"But notice is hereby given, that if any of the inhabitants of the country either abandon their dwellings, or do any injury to the arms of the United States, or to any person within this territory, they will be treated as enemies, and suffer accordingly.

"No person whatever is to be troubled in consequence of any part he may heretofore have taken in the politics of the country, or for having been a subject of General Castro. And all persons who may have belonged to the government of Mexico, but who from this day acknowledge the authority of the existing laws, are to be treated in the same manner as other citizens of the United States, provided they are obedient to the law and to the orders they shall receive from me or by my authority.

"The commander-in-chief does not desire to possess himself of one foot of California for any other reason than as the only means to save from destruction the lives and property of the foreign residents, and citizens of the territory who have invoked his protection.

"As soon, therefore, as the officers of the civil law return to their proper duties, under a regularly organized government, and give security for life, liberty, and property alike to all, the forces under my command will be withdrawn, and the people left to manage their own affairs in their own way.


According to this warlike lord the military possession of Monterey and San Francisco was ordered because of the hunting and pursuing by General Castro with several hundred soldiers, and with wicked intent, of a peaceable young engineer who, in the prosecution of a scientific survey, had come into California to refresh his men after a perilous journey across the mountains, and these possessions were to be retained until redress could be obtained from the government of Mexico. Commodore Sloat who had been furnished with a copy of the proclamation as he was about to sail, notified the secretary of the treasury that the proclamation did not contain his reasons for taking possession of or his views or intentions towards California, and consequently it did not meet his approbation. The whole proclamation with its recital of daily reports of scenes of rapine, blood, and murder; of the lawless depredations daily committed by General Castro's men upon peaceful and unoffending inhabitants; with its denunciation of the usurper, General Castro, who, unless driven out, would, with the aid of hostile Indians, keep the country in a state of revolution and blood; with its tales of revolt and misery, is absurd, false in its premises, bombastic in its utterances, offensive, and undignified.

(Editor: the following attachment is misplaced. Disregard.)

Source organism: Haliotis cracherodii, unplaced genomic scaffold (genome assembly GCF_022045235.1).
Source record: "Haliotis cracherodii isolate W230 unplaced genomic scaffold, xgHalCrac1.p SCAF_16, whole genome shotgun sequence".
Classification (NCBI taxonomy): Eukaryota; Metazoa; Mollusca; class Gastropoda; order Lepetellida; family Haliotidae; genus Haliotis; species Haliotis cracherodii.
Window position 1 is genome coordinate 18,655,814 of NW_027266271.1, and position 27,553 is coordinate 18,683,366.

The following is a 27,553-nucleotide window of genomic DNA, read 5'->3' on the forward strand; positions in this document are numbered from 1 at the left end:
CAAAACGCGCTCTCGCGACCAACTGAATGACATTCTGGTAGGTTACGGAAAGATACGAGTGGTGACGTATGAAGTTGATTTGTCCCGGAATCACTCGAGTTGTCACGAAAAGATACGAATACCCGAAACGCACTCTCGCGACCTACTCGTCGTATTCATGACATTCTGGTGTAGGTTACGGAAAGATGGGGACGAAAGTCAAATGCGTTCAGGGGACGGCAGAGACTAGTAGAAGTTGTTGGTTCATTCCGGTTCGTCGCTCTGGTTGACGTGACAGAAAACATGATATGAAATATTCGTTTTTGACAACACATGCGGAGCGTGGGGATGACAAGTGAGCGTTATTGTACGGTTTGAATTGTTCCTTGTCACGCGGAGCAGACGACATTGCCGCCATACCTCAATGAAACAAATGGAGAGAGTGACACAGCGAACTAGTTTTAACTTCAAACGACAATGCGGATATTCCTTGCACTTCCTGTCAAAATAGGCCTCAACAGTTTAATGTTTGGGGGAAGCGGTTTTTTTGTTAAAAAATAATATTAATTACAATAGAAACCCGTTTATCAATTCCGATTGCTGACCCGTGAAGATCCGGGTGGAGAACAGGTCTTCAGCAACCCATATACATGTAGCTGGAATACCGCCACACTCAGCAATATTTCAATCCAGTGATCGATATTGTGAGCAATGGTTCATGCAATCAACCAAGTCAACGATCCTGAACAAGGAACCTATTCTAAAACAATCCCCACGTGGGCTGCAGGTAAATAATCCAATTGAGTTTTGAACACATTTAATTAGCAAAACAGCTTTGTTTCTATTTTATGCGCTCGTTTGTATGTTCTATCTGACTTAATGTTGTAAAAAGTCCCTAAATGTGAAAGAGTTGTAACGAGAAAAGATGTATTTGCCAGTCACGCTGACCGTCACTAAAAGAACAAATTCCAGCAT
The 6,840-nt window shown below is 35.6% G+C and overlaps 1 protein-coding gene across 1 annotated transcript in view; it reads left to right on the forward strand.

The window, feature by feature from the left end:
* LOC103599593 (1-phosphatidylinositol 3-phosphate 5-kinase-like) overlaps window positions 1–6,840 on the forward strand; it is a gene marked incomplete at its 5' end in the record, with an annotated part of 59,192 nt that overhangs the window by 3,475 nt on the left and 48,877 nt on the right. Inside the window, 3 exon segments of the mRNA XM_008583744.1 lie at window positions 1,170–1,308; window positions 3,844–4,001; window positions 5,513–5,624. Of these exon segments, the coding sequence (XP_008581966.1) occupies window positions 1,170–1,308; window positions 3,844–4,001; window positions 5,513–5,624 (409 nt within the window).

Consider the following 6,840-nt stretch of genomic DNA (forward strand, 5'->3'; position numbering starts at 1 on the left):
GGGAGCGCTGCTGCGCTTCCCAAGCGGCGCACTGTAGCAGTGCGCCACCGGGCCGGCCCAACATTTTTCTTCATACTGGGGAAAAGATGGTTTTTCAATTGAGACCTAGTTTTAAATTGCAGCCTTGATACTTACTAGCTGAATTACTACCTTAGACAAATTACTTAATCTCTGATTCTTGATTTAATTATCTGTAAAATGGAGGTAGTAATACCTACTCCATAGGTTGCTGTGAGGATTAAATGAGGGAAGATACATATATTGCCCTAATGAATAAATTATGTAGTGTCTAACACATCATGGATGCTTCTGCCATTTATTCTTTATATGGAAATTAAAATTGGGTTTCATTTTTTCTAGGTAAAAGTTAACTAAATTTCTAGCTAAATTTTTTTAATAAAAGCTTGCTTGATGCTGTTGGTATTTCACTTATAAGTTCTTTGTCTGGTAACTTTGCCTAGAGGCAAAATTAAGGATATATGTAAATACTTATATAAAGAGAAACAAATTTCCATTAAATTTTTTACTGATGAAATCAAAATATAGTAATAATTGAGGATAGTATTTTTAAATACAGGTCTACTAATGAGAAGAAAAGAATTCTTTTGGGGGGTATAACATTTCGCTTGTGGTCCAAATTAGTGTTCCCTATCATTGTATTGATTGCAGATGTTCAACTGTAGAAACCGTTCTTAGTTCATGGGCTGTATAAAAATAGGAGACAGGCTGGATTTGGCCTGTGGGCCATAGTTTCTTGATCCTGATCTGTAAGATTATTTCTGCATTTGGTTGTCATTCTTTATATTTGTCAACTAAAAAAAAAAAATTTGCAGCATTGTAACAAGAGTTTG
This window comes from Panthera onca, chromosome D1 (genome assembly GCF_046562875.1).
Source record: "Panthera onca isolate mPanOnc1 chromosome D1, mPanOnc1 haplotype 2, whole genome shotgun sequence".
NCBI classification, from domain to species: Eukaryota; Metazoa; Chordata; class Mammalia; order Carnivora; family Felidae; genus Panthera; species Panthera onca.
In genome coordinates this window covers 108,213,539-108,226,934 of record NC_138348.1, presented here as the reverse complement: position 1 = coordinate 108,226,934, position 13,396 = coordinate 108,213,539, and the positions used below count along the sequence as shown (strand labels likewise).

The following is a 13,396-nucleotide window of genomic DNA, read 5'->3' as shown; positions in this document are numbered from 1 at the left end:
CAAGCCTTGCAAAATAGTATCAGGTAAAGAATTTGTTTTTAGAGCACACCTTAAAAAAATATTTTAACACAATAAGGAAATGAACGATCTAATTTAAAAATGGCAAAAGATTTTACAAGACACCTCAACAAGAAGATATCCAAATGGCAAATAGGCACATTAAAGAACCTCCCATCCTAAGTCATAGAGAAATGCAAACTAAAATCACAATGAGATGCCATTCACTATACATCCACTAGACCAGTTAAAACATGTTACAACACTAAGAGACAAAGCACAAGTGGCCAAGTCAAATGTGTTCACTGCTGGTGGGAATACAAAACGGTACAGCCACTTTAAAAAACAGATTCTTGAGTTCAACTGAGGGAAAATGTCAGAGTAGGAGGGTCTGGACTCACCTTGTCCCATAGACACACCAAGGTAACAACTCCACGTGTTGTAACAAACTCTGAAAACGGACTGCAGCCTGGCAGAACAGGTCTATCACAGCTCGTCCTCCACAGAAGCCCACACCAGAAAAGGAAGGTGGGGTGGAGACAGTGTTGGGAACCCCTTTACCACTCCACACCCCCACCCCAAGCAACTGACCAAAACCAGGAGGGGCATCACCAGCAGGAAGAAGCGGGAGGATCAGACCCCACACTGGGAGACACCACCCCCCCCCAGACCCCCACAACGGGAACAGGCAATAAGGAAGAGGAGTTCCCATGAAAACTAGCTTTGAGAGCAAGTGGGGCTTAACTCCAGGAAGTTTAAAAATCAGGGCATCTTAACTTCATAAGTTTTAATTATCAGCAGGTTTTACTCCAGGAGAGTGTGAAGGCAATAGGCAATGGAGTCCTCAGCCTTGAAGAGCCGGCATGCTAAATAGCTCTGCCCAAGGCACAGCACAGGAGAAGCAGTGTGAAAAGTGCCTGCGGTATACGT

Stockton reported that the position he was about to occupy was an important and critical one calling for prompt and decisive action, in the face of difficulties almost insuperable. According to Stockton the sanguinary feeling of resentment everywhere breathed against foreigners, threatened them with total extermination. That the local legislature was in session and that Governor Pio Pico had assembled a force of about seven hundred or one thousand men, supplied with seven pieces of artillery, and was breathing vengeance against the perpetrators of the insult and injury which they supposed had been inflicted. The situation had assumed a critical and alarming appearance. Every citizen and friend of the United States was in imminent jeopardy. Numerous emigrants from the United States, marching in small, detached parties, encumbered with their wives and children and baggage, unprepared for attack, were exposed to certain destruction. The public lands were being disposed of and the necessity of prompt action became an imperative duty.